5 common strategic errors

When organisations set about building their strategy there are several mistakes we commonly see.

When organisations set about building their strategy there are several errors we commonly see. Here are some of those that we believe are easily avoided:

Ignoring the strategic importance of core competence and its inherent capabilities around which you can pivot and leverage the whole organisation. Without the proper definition and identification of a core competence, and a commitment to continuously strengthen it, it is unlikely that the organisation would maintain let alone sustain its competitive advantage.

It is vitally important that one looks to the disruptive future to determine whether the core competence remains relevant or needs to be adjusted and the capabilities built up over time. Thereby ensuring that the enterprise is able to compete for a share of the future market.

Not spending enough quality time in the discovery phase to gain a clear view of the future challenges and/or opportunities you face. Without this clear definition it is difficult for an organisation to pivot around their core competence and align their actions and inputs with a coherent strategy. Ignoring this fundamental analysis stage, and robustly challenging the current paradigm, means that you are in danger of just going through the motions of strategy building – template filling – and relying on a positive mental attitude.

Not phasing the strategy. Phasing provides a frame for prioritisation where you can focus on 1-2 critical areas (not ignoring your core competence) and provides a clear path and focus. Where actions, inputs and their intensities can be adjusted, building on the previous phases. It also provides a sense of urgency, faster momentum and achievement.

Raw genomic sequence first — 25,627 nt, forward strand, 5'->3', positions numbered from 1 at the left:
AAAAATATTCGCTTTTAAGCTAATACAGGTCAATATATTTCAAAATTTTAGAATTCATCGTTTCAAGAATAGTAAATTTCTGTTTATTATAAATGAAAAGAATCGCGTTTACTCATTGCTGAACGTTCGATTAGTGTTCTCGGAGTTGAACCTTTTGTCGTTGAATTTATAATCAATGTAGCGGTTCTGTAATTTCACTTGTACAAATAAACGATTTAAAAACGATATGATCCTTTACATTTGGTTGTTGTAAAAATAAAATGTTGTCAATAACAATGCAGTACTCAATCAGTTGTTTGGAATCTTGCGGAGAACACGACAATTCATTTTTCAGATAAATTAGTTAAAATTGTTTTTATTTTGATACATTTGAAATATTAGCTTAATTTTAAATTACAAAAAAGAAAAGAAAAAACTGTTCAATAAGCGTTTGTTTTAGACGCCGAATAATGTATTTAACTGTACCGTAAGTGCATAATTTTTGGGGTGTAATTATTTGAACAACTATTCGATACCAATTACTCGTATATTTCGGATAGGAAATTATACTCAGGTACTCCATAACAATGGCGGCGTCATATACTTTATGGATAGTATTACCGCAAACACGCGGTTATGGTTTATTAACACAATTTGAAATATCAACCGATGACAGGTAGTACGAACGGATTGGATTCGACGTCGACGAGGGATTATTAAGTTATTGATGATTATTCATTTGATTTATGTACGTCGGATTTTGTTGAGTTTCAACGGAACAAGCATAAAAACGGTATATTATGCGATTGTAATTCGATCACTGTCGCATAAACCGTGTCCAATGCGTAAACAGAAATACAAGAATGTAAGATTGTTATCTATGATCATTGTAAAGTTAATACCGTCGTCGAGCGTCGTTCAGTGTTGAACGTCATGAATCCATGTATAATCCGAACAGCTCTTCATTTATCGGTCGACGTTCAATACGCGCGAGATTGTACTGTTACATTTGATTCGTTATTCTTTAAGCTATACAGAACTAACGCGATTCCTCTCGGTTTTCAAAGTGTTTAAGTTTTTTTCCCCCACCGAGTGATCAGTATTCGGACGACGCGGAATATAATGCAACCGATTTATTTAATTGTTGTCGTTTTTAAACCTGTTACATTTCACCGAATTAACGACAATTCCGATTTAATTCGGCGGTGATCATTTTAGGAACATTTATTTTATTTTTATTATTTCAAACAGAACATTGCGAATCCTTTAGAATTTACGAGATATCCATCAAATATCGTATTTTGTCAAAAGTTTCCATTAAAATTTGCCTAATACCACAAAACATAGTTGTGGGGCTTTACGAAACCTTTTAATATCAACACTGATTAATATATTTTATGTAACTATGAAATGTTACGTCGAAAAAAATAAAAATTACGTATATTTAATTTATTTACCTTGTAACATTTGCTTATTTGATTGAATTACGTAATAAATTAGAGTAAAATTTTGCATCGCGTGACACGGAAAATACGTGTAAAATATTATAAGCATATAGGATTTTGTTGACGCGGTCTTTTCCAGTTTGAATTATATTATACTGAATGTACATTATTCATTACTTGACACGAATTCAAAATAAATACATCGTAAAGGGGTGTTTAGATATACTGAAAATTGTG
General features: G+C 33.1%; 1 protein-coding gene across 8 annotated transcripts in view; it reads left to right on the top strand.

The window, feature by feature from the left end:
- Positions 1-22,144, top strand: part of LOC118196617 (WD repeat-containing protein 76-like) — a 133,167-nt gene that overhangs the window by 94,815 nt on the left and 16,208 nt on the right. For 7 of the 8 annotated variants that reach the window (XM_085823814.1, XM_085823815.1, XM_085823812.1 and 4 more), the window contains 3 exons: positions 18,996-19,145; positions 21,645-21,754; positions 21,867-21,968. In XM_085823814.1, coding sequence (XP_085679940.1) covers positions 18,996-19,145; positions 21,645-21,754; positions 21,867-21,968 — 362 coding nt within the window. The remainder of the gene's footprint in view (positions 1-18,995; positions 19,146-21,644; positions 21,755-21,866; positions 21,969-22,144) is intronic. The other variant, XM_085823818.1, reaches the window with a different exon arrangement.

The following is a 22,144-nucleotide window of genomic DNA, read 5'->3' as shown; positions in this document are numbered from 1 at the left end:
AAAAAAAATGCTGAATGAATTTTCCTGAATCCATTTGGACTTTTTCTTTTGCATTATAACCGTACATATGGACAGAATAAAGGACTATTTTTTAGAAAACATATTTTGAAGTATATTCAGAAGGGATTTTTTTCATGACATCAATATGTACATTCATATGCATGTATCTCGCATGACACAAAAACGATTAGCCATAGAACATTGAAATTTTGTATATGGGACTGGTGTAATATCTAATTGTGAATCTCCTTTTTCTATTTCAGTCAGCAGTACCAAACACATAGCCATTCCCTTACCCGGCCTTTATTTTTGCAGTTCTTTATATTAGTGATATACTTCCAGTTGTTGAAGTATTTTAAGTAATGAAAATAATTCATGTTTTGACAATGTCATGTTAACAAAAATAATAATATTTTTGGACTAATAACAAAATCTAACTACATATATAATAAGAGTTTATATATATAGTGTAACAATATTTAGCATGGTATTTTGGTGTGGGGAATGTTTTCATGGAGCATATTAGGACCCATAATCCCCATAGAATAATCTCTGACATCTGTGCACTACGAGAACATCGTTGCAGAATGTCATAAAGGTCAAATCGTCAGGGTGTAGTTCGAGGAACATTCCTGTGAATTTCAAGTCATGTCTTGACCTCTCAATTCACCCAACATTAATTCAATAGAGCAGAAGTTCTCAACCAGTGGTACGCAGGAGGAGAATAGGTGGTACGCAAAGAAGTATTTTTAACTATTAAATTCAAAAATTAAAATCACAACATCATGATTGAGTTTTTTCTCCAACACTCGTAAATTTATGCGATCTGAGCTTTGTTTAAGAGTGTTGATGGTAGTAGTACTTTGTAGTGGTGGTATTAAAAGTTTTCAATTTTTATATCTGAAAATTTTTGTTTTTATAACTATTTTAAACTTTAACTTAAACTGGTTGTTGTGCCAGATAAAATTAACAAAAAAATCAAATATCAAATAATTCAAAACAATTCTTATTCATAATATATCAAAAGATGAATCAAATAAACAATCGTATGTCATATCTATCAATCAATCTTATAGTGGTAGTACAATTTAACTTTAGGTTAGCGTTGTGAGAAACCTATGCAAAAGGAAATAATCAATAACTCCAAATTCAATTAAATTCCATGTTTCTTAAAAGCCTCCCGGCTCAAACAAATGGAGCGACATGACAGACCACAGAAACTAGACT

Phasing reinforces change and aids faster learning where you can see what works and what doesn’t; helping the business become more flexible and reactive.

Thinking motion is action. A good strategy includes a set of immediate and co-ordinated actions that support the plan, and which continue to build over time. Care should be taken not to equate a positive attitude, buzzwords and business slogans as strategy. Nor should we confuse numerous goals and initiatives that at best dissipate effort and at worst compete with each other and are certainly not demonstrative of a coherent and focused approach.

When Steve Jobs returned and rescued Apple, he did not double down on product development or drive all areas of the business. Instead, he greatly simplified the organisation by focusing on a simplified product line and sales channel. Essentially, he focused a coherent set of actions around a core competence and what he understood to be the critical business problem that required addressing.

Ignoring internal and external weaknesses. When considering what are the appropriate actions and inputs critical to each phase of the plan it’s important not to ignore the obstacles within and outwith the business that could undermine progress and lead to a sub-optimal solution. Disruptors, rarely have the firepower or economies of scale of the legacy players. However, they differ in several respects they are unorthodox, not bogged down by corporate inertia or entropy and are extremely good at bringing to bear relative strength against relative weakness.

Having identified and defined these weaknesses it is essential to prioritise and focus on the weakest ones. Eliyahu M. Goldratt, in the ‘Goal’, described a chain and said there was no point strengthening links that were relatively stronger because as you put the chain under load it will still break at the weakest link. The inference being is that all that would have been achieved is waste time, resource and money for little or no return.

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